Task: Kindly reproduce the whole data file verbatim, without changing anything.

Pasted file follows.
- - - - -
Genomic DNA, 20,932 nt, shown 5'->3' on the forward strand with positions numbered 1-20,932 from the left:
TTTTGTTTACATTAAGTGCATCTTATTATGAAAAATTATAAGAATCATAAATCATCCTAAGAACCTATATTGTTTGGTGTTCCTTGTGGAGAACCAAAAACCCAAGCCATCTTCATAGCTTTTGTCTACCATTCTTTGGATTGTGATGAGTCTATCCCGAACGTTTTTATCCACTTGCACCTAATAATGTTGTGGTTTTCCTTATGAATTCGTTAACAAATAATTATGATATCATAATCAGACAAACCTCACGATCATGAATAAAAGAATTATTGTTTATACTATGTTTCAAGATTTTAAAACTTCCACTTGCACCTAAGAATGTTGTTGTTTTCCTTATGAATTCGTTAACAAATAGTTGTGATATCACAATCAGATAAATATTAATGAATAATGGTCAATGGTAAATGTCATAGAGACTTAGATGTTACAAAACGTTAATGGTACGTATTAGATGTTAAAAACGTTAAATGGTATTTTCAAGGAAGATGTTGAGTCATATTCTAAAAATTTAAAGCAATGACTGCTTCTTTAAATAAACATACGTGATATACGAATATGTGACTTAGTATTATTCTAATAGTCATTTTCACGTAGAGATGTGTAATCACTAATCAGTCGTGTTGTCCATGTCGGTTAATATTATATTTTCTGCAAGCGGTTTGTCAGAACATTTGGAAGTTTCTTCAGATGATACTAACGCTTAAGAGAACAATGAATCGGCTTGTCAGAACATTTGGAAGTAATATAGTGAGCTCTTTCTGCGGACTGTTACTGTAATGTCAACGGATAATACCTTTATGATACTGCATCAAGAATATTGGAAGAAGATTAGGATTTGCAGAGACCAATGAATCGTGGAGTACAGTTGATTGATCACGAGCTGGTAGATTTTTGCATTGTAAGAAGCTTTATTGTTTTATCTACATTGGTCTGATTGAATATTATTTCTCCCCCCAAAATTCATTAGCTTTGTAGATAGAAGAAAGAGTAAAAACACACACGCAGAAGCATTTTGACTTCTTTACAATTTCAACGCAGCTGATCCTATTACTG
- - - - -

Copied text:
Genomic DNA, 20,932 nt, shown 5'->3' on the forward strand with positions numbered 1-20,932 from the left:
TTTTGTTTACATTAAGTGCATCTTATTATGAAAAATTATAAGAATCATAAATCATCCTAAGAACCTATATTGTTTGGTGTTCCTTGTGGAGAACCAAAAACCCAAGCCATCTTCATAGCTTTTGTCTACCATTCTTTGGATTGTGATGAGTCTATCCCGAACGTTTTTATCCACTTGCACCTAATAATGTTGTGGTTTTCCTTATGAATTCGTTAACAAATAATTATGATATCATAATCAGACAAACCTCACGATCATGAATAAAAGAATTATTGTTTATACTATGTTTCAAGATTTTAAAACTTCCACTTGCACCTAAGAATGTTGTTGTTTTCCTTATGAATTCGTTAACAAATAGTTGTGATATCACAATCAGATAAATATTAATGAATAATGGTCAATGGTAAATGTCATAGAGACTTAGATGTTACAAAACGTTAATGGTACGTATTAGATGTTAAAAACGTTAAATGGTATTTTCAAGGAAGATGTTGAGTCATATTCTAAAAATTTAAAGCAATGACTGCTTCTTTAAATAAACATACGTGATATACGAATATGTGACTTAGTATTATTCTAATAGTCATTTTCACGTAGAGATGTGTAATCACTAATCAGTCGTGTTGTCCATGTCGGTTAATATTATATTTTCTGCAAGCGGTTTGTCAGAACATTTGGAAGTTTCTTCAGATGATACTAACGCTTAAGAGAACAATGAATCGGCTTGTCAGAACATTTGGAAGTAATATAGTGAGCTCTTTCTGCGGACTGTTACTGTAATGTCAACGGATAATACCTTTATGATACTGCATCAAGAATATTGGAAGAAGATTAGGATTTGCAGAGACCAATGAATCGTGGAGTACAGTTGATTGATCACGAGCTGGTAGATTTTTGCATTGTAAGAAGCTTTATTGTTTTATCTACATTGGTCTGATTGAATATTATTTCTCCCCCCAAAATTCATTAGCTTTGTAGATAGAAGAAAGAGTAAAAACACACACGCAGAAGCATTTTGACTTCTTTACAATTTCAACGCAGCTGATCCTATTACTG